FACULTY SURVEY:  My staff has ended the year on a very postive note.  Our Overall Satisfaction from teachers is up from 7.82 (last year) to an 8.6.  Every other score also went up.  The most significant was in approval of the teacher evaluation process and the collaborative culture among the faculty, as well as our respect for each other’s opinions.  We are lucky to have such a dedicated and close staff; it is what sets the overall friendly and welcoming atmosphere in our school.

PARENT SURVEY:  This year’s survey reflected the hard work that our school has put in to make changes.  Last year’s survey, although decent, gave us lots of input on what we were doing right as well as the areas in which we need to improve, and we paid close attention!  Again, EVERY score this year was higher than last year’s!

Our Overall Satisfaction showed a very significant change, increasing almost two full points from a 5.6 to a 7.43. Thank you for your confidence in us!

Other significant gains were made in important areas:

The biggest increase was “The education offered at our school is high quality“, which changed from a 5.5 last year to a 7.31 this year, a whopping 2.81 point increase.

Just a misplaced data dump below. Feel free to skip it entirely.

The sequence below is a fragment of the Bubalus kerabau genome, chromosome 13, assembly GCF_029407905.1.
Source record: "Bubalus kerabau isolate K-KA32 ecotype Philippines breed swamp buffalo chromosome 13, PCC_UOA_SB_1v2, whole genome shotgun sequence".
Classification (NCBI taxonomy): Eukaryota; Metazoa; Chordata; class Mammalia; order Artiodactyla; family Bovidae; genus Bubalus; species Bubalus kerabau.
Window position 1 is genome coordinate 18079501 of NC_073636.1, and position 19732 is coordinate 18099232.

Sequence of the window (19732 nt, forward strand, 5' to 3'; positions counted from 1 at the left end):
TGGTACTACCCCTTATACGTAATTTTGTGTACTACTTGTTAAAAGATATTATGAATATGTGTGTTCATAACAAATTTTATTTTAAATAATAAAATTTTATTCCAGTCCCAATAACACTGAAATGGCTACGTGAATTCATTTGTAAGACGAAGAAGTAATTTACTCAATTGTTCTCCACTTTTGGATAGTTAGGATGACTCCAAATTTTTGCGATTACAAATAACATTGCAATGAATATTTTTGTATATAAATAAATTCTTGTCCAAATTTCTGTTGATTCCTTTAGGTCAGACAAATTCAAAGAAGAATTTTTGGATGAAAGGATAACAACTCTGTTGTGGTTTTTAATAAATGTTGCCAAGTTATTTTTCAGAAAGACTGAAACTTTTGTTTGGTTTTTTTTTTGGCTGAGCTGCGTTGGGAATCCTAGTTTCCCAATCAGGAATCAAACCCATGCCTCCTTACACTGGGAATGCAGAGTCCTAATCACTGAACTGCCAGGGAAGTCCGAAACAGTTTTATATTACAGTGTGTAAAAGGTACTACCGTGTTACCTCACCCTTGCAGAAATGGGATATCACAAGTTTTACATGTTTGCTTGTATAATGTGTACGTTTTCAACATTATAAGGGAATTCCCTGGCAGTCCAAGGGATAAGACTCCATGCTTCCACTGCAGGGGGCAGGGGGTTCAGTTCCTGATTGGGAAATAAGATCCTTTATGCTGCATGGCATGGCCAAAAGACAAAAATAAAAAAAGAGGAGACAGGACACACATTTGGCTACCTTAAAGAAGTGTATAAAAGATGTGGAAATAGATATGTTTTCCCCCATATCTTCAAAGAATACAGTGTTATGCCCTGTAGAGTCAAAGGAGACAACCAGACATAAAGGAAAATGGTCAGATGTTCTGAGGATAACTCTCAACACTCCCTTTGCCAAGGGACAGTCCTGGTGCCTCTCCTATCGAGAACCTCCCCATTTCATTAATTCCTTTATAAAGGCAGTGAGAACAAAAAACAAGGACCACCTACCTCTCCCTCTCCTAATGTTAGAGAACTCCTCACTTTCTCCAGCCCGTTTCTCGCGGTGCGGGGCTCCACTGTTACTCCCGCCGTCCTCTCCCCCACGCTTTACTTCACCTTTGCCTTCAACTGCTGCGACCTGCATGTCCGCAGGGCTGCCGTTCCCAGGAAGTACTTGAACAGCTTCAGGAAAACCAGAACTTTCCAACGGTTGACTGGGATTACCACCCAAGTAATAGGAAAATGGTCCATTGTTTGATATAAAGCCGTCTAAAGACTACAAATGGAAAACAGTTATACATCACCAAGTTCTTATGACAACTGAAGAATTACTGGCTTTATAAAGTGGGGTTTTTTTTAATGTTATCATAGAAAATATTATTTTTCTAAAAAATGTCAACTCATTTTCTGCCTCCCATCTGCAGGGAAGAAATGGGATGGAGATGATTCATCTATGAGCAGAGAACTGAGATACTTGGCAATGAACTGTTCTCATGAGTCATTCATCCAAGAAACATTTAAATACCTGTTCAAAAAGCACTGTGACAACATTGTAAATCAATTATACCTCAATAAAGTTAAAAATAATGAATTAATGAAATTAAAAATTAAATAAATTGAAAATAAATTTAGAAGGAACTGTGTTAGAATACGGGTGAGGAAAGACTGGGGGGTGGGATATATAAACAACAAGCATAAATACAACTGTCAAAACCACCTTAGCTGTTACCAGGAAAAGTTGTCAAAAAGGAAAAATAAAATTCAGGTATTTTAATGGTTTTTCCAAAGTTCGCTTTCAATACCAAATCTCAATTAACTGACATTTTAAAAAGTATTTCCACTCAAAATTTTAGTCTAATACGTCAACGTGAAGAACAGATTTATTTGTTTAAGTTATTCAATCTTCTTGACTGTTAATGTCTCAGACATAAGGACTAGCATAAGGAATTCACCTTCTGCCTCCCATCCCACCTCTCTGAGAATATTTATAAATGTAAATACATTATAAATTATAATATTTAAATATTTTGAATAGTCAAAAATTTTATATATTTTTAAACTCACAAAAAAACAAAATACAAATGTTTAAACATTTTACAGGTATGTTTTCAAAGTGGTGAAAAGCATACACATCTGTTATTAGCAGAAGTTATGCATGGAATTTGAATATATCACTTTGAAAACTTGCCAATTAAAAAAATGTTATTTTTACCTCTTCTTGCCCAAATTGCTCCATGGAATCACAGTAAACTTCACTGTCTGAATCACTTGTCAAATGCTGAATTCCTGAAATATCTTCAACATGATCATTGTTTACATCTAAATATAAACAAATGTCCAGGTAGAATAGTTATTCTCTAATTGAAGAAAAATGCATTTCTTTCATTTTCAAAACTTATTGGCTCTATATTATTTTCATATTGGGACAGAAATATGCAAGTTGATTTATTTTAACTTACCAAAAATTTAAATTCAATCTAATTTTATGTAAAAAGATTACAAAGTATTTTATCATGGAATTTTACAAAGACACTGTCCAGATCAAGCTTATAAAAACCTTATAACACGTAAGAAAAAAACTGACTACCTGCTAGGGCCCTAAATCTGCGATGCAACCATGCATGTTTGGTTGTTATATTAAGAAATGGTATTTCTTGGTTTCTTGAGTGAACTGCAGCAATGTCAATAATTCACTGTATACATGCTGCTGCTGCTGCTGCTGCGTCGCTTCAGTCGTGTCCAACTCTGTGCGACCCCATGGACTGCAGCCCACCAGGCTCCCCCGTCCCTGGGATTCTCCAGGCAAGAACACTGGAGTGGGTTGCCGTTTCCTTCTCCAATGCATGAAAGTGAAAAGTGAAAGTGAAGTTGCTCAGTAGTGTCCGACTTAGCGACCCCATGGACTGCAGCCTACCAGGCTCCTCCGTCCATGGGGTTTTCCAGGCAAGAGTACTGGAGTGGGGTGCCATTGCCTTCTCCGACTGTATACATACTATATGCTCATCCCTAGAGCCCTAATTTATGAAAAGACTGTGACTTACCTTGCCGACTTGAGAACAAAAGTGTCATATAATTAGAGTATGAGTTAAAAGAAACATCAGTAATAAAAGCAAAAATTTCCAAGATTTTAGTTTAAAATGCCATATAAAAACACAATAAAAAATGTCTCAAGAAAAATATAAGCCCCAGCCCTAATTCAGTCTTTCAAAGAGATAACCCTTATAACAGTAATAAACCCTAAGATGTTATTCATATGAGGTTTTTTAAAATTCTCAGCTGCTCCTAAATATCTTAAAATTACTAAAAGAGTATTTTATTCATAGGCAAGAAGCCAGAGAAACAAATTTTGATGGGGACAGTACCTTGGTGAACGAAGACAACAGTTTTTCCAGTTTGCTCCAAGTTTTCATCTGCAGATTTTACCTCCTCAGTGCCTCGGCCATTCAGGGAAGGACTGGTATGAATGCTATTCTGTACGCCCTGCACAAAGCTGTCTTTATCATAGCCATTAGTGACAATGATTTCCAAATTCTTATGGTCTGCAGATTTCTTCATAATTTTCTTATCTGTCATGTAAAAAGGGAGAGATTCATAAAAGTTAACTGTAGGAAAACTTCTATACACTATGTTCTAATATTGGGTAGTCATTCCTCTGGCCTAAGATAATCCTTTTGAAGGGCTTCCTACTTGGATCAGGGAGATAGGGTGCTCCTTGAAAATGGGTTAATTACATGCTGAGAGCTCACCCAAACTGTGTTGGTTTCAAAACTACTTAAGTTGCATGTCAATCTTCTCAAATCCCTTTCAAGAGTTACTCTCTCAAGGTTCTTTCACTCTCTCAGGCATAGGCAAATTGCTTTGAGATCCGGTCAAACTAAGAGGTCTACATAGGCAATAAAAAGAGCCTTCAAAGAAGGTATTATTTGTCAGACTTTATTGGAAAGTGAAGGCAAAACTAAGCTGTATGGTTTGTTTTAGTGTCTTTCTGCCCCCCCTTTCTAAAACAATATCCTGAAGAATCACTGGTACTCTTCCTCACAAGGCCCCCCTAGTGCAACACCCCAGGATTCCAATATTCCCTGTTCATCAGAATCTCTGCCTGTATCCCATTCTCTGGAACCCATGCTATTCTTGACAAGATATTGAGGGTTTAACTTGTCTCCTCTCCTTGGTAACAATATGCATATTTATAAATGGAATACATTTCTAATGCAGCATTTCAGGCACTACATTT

Our highest mark at 9.09 was “Principal is responsive and accessable”, which went up 1.66 points (last year: 7.33). Principal serves as a role model for life-long learning, committment and ethical behavior rose from 7.17 to an 8.8 (1.63 points).  Providing learning opportunities for parents rose 1.17 points from a 6.83 to an 8.

Another very large gain was “Principal shares a comprehensive vision of school goals“.  It went from a 5.83 to an 8.55 – a gain of 2.72 points.  This is a direct response to last year’s survey, which showed me that we needed to work in this area.

Other significant improvements were teachers using varying resources and activities to address different learning styles, and our parents showed increased approval of already high marks in website and regular communication of events.

In comments, some parents felt that there were a few weaknesses in our staff, and were mostly concerned with the communication between staff and parents. Our lowest rating was a  6.36, which was in receiving consistent communication relating to my child’s progress. Other low scores (all in the range of 6.5-7) were in teaching methods. Although all of these showed increased values since last year, they will, of course, be addressed and corrected as best we can.  Positive remarks were made about the caring and enthusiastic environment, and our clergy involvement.

Personally, I really felt that we had a very good year this year overall, with only a few of the usual exceptions.  I am delighted that there seems to be more of a comfort level for parents to communicate with me, which is crucial.  I certainly hope this will continue!  We have also had a definite increase in the number of parents who have asked to be more involved in our school. This was a big part of the conversation as we “re-imagined” next year.   I am eager to unveil our new program for the 2014-2015 school year, which is awaiting approval (this week!) from the proper committees.  Look for this very exciting information soon!